It all comes down to thinking before you code. Sadly, way too many programmers prefer playing with their source code until it works over at least trying to think things through.

Thursday, April 11, 2002

Tim said:

Do you really think that in your case having a piece of paper at step #2 will keep #4 and #6 from happening? Or will they, being management, just say, "I don't give a damn what we agreed to on paper, we need to do X!"?

B said:

Writing a spec will not prevent changes. If no thought goes into writing the spec, it will not help a bit. A carefully thought-out spec prevents all those changes that could be foreseen at the time it was written, but it doesn't prevent the world from changing.


As I'm working on assembling the list of dialog boxes (with pictures of each), I'm starting to see improvements already. Apparently (I didn't know this was happening until this morning), the developers took the requirements document and went off to design the interface. Two days later, they had all of the dialog boxes for the program designed.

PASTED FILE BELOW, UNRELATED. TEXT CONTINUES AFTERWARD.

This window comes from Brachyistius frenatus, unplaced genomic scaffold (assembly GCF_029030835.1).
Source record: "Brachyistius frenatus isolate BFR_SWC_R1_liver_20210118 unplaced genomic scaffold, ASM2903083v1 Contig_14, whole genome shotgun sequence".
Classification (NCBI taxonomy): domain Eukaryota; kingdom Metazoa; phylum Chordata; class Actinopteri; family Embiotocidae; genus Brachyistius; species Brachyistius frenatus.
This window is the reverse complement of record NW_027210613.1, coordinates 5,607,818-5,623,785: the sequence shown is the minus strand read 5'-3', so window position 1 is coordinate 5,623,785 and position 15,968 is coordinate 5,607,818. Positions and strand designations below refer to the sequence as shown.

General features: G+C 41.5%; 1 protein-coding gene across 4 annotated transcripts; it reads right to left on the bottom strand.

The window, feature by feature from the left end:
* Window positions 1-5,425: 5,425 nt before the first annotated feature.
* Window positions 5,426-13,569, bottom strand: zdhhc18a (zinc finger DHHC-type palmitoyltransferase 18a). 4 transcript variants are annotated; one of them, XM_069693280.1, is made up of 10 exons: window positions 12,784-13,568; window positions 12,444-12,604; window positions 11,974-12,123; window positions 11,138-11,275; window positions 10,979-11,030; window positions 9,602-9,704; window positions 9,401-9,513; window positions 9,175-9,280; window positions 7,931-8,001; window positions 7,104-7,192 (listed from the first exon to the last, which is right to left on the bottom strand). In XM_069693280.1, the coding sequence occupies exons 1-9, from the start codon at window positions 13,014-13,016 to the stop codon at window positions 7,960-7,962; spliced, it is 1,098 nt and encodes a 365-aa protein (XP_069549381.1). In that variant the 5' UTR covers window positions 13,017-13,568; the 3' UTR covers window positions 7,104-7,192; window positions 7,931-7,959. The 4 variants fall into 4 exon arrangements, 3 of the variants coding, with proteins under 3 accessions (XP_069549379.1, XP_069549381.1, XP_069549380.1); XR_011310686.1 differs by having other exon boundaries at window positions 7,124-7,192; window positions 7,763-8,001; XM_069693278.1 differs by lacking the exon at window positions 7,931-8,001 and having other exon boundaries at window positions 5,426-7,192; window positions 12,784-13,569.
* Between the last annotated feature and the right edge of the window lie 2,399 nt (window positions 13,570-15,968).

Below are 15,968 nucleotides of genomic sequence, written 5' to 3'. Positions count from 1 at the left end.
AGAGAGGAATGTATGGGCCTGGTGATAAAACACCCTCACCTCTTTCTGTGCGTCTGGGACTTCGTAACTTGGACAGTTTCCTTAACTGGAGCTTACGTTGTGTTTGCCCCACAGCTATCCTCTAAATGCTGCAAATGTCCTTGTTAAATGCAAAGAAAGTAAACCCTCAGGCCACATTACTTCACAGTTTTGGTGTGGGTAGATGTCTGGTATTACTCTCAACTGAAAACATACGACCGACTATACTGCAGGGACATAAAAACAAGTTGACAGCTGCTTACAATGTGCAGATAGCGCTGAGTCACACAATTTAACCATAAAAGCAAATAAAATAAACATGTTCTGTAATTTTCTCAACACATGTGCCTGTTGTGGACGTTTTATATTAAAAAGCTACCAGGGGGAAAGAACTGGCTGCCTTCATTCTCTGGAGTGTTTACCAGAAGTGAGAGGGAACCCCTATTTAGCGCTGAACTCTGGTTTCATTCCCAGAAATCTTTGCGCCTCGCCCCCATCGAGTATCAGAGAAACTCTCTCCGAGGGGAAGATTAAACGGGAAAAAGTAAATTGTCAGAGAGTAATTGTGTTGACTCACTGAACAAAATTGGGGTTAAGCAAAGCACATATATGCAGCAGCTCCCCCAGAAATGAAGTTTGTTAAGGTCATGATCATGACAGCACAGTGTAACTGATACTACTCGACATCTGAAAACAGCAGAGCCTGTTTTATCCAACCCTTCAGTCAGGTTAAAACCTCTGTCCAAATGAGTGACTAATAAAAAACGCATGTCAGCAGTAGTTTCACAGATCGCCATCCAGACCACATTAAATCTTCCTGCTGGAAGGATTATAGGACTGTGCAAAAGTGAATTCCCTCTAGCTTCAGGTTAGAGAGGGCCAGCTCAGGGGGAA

They took those designs back to management and said "Like this?". Management said "No, you need to make these changes..." Two days later they came back with changes and said "So, like this?" and management said yes.

In our old process, the developers would have taken six or eight weeks to make the dialogs fully functional before making a presentation to management. We've reduced the amount of wasted time from six weeks to two days. I'm happy with the process so far.

It remains to be seen whether all of the important features and changes have been targeted yet for this product. I hope not, but I know the possibility is there. At least, at this point, we've taken the user interface design and made it more efficient. Now we need to do the same with functional design.